Assignment 9 - Installation of UNC VPN Client (Security) + Kernel Upgrade
INLS 183 - Distributed Systems (new window)
November 18, 2002
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Introduction / Background

As part of increased network security measures being implemented to protect the UNC network from unauthorized and/or malicious access, many campus network services now require authenticated, encrypted access via a VPN (Virtual Private Network). To enable me to work as effectively in Linux as in my Windows XP operating system, I am interested in setting up the same secure VPN connection capabilities in my Linux environment as I have in Windows XP.

Software Overview

From the UNC HELP FAQ:
"A Virtual Private Network (VPN) provides an encrypted connection (secure tunnel) from outside networks or Internet Service Providers (ISPs) to the UNC-Chapel Hill internal network. UNC has installed a Cisco VPN concentrator that allows authorized users to access network resources from off campus using an ISP dial-in, DSL or cable modem service with Onyen authentication. You can work securely, just as if you were physically on campus."

In addition to providing encrypted network communications between the off-campus user's computer and the campus network, the VPN connection also assigns the user's computer a UNC IP address and hostname for the duration of the VPN session. Campus network services that require a UNC IP address for access are thereby reachable as if the user was on-campus. To obtain the UNC-licensed Cisco VPN client, you must download the agreement form at and fax it in to UNC Software Acquisitions office at (919) 843-2427. Once the agreement has been faxed and received you will be emailed a URL to download the Cisco VPN client software.

Though technically possible, it is not technically feasible for the UNC VPN connection (UNC IP assignment) to be extended to user's off-campus connections to services outside the UNC network. For example authorized users coming to UNC Libraries e-resource sites (e.g. Campus Ejournals list) are assigned a UNC IP address for all communications with the UNC servers hosting those e-resource listings. However, once the user proceeds via the web to the remotedly-hosted e-resource, these non-UNC connections are not processed by the VPN server (no UNC IP address is assigned to those communications) so authentication to and use of the UNC Libraries proxy server is still required to access these e-resources. The proxy server is configured to treat the VPN range of UNC IP addresses as off-campus addresses so the proper proxy configuration information is delivered to those browsers - see details.

Installation and Troubleshooting Narrative

I submitted the required agreement to Software Acquistions in August in order to obtain the Windows version of the VPN client for my work and home computers. This same agreement allowed me to download the Linux version of the VPN client as well. I revisited the download URL as part of this assignment and downloaded a more current version of that client. The client comes as a tarred and gzipped binary file that in terms of numbers of steps appears fairly easy to install, configure and run. I consulted the UNC HELP Linux VPN client documentation for this installation process.

The Cisco VPN client requires Linux kernal source files to be installed and available to it in order to install (and run?) properly. So, after unpacking the VPN client package in my home directory and unsuccessfully attempting to install it with my RedHat 8.0 installed kernel (2.4.18-14; no source files installed), I decided to install the 2.4.19 kernel using a source tarball to upgrade my kernel and obtain the VPN-required source files at the same time. This was a challenging exercise in and of itself and even after getting the new kernel to load and run fairly successfully, the VPN client, though installed, is not running successfully yet.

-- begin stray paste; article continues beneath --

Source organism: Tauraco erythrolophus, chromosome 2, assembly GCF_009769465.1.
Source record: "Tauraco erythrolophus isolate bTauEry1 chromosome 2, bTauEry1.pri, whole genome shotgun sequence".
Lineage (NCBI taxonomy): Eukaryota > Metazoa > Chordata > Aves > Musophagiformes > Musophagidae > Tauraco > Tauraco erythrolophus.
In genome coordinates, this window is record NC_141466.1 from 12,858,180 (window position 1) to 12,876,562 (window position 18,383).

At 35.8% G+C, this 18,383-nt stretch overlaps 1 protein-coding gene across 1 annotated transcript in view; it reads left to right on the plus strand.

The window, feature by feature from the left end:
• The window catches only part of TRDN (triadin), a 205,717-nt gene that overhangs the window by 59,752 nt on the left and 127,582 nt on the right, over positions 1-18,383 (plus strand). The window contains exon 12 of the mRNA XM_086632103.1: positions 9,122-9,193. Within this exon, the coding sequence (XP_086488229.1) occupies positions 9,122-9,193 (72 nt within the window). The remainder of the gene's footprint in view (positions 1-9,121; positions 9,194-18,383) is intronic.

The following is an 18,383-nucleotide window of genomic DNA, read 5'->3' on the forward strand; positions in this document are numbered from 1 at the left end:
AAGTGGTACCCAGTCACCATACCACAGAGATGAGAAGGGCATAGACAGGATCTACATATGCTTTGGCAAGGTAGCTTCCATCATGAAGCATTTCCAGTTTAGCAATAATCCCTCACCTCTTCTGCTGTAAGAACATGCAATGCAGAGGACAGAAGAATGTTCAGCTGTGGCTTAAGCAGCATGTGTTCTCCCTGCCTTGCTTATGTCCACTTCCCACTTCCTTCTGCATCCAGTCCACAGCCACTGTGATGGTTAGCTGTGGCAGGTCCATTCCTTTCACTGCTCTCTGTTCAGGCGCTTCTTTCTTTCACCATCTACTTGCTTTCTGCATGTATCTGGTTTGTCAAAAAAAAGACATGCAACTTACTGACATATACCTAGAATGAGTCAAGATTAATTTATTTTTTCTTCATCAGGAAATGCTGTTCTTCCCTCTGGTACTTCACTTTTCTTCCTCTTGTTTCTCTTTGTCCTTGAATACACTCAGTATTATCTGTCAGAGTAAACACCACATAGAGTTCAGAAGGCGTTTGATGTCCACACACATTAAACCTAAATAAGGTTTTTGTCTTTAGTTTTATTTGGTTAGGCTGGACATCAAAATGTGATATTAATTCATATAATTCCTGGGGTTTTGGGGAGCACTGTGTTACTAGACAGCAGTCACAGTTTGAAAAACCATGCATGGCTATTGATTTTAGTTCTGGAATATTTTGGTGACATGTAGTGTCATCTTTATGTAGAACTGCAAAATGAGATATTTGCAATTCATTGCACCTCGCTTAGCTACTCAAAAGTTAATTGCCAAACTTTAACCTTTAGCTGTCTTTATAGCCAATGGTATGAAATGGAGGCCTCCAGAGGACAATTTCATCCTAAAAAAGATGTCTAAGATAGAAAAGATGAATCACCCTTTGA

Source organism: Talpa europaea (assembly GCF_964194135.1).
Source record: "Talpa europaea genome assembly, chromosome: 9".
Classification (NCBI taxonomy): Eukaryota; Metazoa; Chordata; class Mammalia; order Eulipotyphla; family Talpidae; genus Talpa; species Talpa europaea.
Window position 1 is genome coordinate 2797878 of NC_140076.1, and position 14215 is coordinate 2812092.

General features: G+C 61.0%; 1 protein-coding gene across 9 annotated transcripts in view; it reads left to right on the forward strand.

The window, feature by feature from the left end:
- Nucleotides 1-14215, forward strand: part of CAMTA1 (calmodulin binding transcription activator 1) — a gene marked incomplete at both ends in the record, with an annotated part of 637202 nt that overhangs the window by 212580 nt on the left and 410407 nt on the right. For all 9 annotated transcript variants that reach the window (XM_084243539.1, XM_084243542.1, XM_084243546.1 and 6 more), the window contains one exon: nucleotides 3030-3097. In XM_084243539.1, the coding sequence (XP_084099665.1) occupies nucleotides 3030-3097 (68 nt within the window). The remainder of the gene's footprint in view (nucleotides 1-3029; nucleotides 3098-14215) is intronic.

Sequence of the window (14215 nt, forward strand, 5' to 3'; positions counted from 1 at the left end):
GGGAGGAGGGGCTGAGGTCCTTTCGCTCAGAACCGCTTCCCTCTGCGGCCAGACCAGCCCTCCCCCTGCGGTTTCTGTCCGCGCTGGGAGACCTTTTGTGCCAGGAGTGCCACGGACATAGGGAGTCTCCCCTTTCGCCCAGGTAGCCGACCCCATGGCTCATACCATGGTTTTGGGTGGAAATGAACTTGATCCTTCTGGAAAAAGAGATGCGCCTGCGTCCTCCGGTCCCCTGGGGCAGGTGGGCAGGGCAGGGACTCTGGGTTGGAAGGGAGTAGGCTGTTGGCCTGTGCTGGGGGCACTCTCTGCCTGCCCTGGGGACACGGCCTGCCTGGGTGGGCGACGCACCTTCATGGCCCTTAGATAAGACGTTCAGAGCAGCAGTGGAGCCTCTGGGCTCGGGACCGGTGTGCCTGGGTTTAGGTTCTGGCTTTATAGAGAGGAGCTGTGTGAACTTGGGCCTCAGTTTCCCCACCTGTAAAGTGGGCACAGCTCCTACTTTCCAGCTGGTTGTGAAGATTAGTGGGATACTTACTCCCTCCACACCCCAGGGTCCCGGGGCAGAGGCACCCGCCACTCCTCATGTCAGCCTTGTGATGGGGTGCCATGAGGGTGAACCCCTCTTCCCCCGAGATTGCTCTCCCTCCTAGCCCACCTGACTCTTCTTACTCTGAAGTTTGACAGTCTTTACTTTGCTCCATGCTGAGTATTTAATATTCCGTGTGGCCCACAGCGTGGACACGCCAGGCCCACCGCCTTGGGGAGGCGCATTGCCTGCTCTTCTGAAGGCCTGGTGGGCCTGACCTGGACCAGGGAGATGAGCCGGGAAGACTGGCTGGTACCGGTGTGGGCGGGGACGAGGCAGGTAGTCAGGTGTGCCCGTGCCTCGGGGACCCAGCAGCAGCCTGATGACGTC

After multiple cycles of configuration and kernel build steps, I was able to get the 2.4.19 kernel to run successfully on my home computer. See kernel install script for the intial installation and failed run attempts and see kernel troubleshooting script for subsequent reconfiguration/rebuild processes that eventually lead to a successful load of the 2.4.19 kernel. There are outstanding issues with the new kernel; 3 USB modules and the system logger fails to load/start on boot.

VPN CLIENT INSTALLATION (see vpn install script)

  • steps from script file to be extracted here.

Instructions for Use

Once the VPN client is successfully installed and working, it should start running on boot up by virtue of start scripts included in /etc/rc3.d/. Establishing a connection to UNC relies on the unc.pcf profile file that I've already setup with the UNC group name and password. To invoke that profile and connect, the user should just need to give the following command:

$ vpnclient connect unc

One must authenticate with a valid UNC ONYEN id and password to successfully establish a connection to the UNC VPN server. Once established the VPN client runs as a background process ensuring that all traffic between the client machine and UNC is encrypted and IP wrapped with a UNC IP.

After the kernel upgrade and kernel source file install, the VPN client appeared to setup and install properly (no errors besides harmless warning outlined in the ATN documentation. However, ps -ef | grep vpn confirms that it is not successfully running either after a manual start (/etc/init.d/vpnclient_init start) or after a reboot that runs the auto-installed start scripts in /etc/rc3.d/. Additionally, the new 2.4.19 kernel now "panics" upon shutdown, complaining about a null pointer dereferences at virtual address 00000000, a bad EIP value and an inability to sync the interrupt handler. There are the biggest, best looking errors I've gotten all semester, so I've got some regrouping to do.
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